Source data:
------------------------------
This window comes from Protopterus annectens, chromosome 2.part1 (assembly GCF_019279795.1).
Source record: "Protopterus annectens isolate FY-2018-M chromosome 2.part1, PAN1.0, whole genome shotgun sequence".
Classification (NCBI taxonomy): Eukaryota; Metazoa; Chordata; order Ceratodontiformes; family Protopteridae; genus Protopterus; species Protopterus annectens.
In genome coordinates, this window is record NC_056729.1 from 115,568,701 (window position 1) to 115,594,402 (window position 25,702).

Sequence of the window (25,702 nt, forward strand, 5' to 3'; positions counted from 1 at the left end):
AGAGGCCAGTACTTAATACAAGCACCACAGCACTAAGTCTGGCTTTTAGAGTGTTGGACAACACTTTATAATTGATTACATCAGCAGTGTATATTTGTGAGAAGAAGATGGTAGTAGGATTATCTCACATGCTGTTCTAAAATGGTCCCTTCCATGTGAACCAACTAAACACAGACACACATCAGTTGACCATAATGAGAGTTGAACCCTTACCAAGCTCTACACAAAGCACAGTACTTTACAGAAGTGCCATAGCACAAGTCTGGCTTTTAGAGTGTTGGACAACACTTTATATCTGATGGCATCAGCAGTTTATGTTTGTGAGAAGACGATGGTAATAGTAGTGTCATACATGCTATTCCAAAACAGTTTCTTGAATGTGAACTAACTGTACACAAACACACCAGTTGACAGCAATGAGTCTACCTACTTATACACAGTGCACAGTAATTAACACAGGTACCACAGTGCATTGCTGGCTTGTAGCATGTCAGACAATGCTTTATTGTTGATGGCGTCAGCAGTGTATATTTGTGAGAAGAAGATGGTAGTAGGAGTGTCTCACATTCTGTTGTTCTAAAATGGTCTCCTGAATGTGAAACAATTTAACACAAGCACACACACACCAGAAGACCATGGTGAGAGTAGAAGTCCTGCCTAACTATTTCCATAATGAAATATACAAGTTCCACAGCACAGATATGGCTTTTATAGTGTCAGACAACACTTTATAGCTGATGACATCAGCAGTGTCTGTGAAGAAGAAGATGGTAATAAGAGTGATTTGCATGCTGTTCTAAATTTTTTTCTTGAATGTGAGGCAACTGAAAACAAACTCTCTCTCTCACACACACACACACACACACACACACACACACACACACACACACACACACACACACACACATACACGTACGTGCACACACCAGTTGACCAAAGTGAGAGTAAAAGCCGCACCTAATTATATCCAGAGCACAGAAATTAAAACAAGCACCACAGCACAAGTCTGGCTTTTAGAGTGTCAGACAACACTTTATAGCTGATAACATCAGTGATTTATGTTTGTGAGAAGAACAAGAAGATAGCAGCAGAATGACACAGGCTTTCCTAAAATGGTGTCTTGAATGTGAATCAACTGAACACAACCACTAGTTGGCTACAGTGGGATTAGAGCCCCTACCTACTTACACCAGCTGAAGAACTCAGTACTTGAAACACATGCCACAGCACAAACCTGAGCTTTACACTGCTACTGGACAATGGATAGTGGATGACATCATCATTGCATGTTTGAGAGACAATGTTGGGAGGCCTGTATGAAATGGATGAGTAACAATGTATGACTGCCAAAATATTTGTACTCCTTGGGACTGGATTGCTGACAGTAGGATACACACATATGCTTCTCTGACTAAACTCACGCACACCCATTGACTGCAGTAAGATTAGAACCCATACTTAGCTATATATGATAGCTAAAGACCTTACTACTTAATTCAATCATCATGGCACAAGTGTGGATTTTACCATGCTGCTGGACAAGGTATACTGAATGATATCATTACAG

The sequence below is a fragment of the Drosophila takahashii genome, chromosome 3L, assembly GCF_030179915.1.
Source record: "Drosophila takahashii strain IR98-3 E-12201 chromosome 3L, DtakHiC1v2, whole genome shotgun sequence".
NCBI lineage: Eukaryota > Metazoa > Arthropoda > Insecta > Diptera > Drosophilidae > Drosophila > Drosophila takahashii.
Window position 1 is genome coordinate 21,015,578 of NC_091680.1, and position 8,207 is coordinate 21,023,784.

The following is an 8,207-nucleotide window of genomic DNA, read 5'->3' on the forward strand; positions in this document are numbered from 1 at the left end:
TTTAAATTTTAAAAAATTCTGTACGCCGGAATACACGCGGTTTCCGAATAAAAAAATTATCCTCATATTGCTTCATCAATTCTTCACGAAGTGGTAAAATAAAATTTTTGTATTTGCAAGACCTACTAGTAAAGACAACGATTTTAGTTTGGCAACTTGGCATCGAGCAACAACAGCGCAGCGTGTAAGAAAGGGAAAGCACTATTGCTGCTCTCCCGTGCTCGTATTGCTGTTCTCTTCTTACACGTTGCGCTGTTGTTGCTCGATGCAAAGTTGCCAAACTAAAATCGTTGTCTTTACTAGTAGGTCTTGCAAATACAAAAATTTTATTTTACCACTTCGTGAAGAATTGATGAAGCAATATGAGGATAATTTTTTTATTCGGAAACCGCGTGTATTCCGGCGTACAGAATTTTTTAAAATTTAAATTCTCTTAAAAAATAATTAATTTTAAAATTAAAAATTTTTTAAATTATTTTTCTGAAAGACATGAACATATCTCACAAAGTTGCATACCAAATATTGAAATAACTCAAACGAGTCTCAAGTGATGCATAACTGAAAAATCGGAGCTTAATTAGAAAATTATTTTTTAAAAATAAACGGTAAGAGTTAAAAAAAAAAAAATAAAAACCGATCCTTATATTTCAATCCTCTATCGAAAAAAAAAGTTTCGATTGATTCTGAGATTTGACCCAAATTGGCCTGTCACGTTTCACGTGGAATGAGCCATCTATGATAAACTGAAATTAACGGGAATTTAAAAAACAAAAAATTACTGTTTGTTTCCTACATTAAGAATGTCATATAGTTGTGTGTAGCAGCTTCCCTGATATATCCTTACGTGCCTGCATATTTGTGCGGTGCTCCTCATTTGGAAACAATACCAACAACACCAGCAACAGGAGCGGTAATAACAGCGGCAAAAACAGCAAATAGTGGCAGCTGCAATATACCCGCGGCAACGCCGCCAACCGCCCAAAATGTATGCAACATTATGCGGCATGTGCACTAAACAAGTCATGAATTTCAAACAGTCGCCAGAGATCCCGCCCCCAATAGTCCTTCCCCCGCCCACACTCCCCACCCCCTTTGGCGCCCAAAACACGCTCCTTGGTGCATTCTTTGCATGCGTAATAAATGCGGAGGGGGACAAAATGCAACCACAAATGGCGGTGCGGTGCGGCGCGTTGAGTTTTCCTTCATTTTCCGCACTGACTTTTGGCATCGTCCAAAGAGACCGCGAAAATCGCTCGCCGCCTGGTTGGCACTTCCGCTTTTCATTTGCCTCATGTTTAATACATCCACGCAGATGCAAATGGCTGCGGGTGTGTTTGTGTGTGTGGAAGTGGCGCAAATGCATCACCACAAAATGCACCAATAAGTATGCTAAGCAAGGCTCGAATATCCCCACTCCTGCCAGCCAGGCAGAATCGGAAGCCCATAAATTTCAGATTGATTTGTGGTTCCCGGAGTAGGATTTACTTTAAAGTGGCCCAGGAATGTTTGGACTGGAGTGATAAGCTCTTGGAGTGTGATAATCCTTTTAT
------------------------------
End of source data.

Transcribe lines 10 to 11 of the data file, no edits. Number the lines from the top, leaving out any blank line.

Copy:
Window position 1 is genome coordinate 21,015,578 of NC_091680.1, and position 8,207 is coordinate 21,023,784.

The following is an 8,207-nucleotide window of genomic DNA, read 5'->3' on the forward strand; positions in this document are numbered from 1 at the left end: